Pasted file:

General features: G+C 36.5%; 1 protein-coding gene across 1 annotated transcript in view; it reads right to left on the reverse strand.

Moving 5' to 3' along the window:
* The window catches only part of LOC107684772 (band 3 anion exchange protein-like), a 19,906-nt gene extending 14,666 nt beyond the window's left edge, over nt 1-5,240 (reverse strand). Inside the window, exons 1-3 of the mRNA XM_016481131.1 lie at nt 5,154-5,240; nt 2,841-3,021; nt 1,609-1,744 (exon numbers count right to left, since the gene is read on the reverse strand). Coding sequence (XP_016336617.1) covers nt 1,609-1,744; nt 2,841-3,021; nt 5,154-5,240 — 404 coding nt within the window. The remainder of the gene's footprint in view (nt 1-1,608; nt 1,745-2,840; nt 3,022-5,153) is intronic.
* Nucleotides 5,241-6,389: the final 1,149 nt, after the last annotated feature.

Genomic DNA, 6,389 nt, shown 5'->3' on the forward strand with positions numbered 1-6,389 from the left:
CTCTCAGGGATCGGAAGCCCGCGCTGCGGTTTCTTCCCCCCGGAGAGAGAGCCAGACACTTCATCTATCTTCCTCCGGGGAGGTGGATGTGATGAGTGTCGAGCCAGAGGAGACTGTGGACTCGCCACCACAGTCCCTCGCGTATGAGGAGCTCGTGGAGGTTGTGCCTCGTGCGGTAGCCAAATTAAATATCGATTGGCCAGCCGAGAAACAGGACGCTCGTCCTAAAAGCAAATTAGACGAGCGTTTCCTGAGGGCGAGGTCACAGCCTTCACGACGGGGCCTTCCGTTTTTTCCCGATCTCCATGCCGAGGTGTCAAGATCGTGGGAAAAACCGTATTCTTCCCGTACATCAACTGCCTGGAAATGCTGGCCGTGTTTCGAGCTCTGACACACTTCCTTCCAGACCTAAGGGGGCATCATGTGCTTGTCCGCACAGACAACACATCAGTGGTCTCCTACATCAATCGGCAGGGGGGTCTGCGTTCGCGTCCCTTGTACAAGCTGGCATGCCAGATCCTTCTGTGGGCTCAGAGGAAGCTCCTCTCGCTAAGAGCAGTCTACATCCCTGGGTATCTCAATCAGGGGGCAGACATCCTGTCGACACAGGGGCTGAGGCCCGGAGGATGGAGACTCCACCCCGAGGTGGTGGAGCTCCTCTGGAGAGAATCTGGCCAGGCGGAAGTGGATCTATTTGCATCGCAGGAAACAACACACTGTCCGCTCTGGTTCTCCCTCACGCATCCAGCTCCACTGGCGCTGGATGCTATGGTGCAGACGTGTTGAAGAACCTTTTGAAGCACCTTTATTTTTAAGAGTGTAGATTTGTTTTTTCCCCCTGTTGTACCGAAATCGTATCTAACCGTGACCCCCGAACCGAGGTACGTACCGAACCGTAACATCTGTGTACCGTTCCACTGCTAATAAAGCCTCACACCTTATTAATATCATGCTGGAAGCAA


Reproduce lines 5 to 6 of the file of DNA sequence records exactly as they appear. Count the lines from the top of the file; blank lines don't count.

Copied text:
Genomic DNA, 6,389 nt, shown 5'->3' on the forward strand with positions numbered 1-6,389 from the left:
CTCTCAGGGATCGGAAGCCCGCGCTGCGGTTTCTTCCCCCCGGAGAGAGAGCCAGACACTTCATCTATCTTCCTCCGGGGAGGTGGATGTGATGAGTGTCGAGCCAGAGGAGACTGTGGACTCGCCACCACAGTCCCTCGCGTATGAGGAGCTCGTGGAGGTTGTGCCTCGTGCGGTAGCCAAATTAAATATCGATTGGCCAGCCGAGAAACAGGACGCTCGTCCTAAAAGCAAATTAGACGAGCGTTTCCTGAGGGCGAGGTCACAGCCTTCACGACGGGGCCTTCCGTTTTTTCCCGATCTCCATGCCGAGGTGTCAAGATCGTGGGAAAAACCGTATTCTTCCCGTACATCAACTGCCTGGAAATGCTGGCCGTGTTTCGAGCTCTGACACACTTCCTTCCAGACCTAAGGGGGCATCATGTGCTTGTCCGCACAGACAACACATCAGTGGTCTCCTACATCAATCGGCAGGGGGGTCTGCGTTCGCGTCCCTTGTACAAGCTGGCATGCCAGATCCTTCTGTGGGCTCAGAGGAAGCTCCTCTCGCTAAGAGCAGTCTACATCCCTGGGTATCTCAATCAGGGGGCAGACATCCTGTCGACACAGGGGCTGAGGCCCGGAGGATGGAGACTCCACCCCGAGGTGGTGGAGCTCCTCTGGAGAGAATCTGGCCAGGCGGAAGTGGATCTATTTGCATCGCAGGAAACAACACACTGTCCGCTCTGGTTCTCCCTCACGCATCCAGCTCCACTGGCGCTGGATGCTATGGTGCAGACGTGTTGAAGAACCTTTTGAAGCACCTTTATTTTTAAGAGTGTAGATTTGTTTTTTCCCCCTGTTGTACCGAAATCGTATCTAACCGTGACCCCCGAACCGAGGTACGTACCGAACCGTAACATCTGTGTACCGTTCCACTGCTAATAAAGCCTCACACCTTATTAATATCATGCTGGAAGCAA